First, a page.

“Local government is the hell’s kitchen of sustainability.”
That’s what a former mayor of Nanaimo once said to anyone who would listen, to anyone who doubted the importance of municipal government. Her name was Joy Leach, she was a mentor to me, and she was a strong advocate for people getting out to vote, and getting educated on the issues. Joy passed away this fall. Her legacy was a body of important work on sustainability in B.C., particularly the “Georgia Basin” – Vancouver Island, the Salish Sea, and the Lower Mainland. Her other legacy was to encourage people to take local government seriously.
Local government is still where so much that is important hits the road. Yet in many B.C. communities voter turnout is significantly less than 40 per cent. Let’s change that on Nov. 15.
Municipal government doesn’t get much respect – from any of us: citizens complain endlessly about services and taxes, and senior levels of government download and squeeze.
We don’t vote.
We complain. We don’t like the results we’re getting. But we’re not doing much to change things.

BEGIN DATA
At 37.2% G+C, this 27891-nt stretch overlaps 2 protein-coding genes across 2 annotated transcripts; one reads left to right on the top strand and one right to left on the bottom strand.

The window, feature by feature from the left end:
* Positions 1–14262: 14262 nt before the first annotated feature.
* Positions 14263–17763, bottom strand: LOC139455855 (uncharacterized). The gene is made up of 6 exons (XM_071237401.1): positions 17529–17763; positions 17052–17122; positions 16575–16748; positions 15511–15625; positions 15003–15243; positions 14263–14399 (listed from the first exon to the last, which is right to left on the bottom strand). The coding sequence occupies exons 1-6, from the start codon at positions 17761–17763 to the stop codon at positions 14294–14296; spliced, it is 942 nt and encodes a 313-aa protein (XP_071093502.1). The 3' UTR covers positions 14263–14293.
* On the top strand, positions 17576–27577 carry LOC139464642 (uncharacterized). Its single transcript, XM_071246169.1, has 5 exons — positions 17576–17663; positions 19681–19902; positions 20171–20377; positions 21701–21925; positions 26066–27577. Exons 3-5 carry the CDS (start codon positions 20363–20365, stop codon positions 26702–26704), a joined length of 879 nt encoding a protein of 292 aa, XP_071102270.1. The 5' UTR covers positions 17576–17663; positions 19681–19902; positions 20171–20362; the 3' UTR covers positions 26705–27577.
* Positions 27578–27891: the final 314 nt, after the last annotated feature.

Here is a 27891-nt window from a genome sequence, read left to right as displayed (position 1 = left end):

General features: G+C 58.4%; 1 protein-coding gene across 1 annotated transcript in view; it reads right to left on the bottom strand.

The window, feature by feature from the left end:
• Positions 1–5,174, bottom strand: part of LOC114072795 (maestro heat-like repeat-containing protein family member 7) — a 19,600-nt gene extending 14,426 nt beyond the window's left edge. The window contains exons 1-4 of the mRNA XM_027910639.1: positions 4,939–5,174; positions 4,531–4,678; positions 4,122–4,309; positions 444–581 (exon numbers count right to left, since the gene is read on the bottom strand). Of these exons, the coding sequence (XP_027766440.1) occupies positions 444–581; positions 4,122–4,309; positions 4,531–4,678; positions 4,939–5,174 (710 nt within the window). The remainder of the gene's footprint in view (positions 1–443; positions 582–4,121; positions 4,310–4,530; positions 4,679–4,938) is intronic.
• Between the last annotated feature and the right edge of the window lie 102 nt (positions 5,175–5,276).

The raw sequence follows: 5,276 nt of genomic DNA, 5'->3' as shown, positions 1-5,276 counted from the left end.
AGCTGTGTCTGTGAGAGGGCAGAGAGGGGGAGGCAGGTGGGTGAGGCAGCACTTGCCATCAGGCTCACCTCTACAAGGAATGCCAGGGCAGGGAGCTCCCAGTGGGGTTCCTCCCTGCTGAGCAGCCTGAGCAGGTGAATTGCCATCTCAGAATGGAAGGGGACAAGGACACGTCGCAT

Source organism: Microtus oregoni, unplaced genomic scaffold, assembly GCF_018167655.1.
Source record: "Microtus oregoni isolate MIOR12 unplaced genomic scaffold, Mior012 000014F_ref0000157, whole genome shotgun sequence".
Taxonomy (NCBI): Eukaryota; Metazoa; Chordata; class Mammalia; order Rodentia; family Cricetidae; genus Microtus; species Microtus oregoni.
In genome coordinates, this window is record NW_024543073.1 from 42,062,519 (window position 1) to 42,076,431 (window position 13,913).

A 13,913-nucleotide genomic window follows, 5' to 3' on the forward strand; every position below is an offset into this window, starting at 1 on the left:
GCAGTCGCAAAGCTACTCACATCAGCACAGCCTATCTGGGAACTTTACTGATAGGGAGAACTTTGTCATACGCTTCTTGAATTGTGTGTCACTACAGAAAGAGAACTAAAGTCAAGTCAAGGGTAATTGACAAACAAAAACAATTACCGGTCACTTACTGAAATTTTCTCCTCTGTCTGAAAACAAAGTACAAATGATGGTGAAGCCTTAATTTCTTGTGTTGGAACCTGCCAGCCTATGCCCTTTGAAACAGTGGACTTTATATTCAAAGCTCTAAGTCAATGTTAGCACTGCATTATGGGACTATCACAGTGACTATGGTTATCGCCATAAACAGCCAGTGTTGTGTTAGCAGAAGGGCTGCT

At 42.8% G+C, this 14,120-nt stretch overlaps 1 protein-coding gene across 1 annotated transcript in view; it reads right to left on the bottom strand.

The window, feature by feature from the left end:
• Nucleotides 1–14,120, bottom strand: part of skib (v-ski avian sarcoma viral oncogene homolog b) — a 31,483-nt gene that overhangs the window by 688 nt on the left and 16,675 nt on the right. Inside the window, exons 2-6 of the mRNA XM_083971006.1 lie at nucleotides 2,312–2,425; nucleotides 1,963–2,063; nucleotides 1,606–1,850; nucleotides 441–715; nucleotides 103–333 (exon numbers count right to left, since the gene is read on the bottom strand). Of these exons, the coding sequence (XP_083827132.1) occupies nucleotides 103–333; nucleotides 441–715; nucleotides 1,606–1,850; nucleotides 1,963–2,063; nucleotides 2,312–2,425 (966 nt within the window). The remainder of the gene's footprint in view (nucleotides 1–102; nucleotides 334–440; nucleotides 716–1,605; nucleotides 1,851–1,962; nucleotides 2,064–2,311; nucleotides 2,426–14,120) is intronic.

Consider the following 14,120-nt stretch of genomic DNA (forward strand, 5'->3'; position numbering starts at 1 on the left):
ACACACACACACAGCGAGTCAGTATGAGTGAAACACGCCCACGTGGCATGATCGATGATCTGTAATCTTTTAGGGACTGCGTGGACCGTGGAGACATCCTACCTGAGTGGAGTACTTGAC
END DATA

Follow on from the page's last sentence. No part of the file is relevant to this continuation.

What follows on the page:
Nov. 15 is our opportunity to exercise our “democratic muscles,” to elect mayors, councillors, school district trustees, and regional district directors who will start taking steps towards more sustainable decisions. If we “up” the voter turnout, maybe they’ll even be moved to stand up to senior levels of government that don’t take them seriously.
My small homage to Joy Leach is to encourage people to think about the important issues facing local government (long-term, sustainable land use planning, long-term community economic development, long-term community quality of life) and to get out and vote. Wherever I can I’m using the tag #VoteNov15 to pass on this message.
FMI on where to vote etc. see
Hans Peter Meyer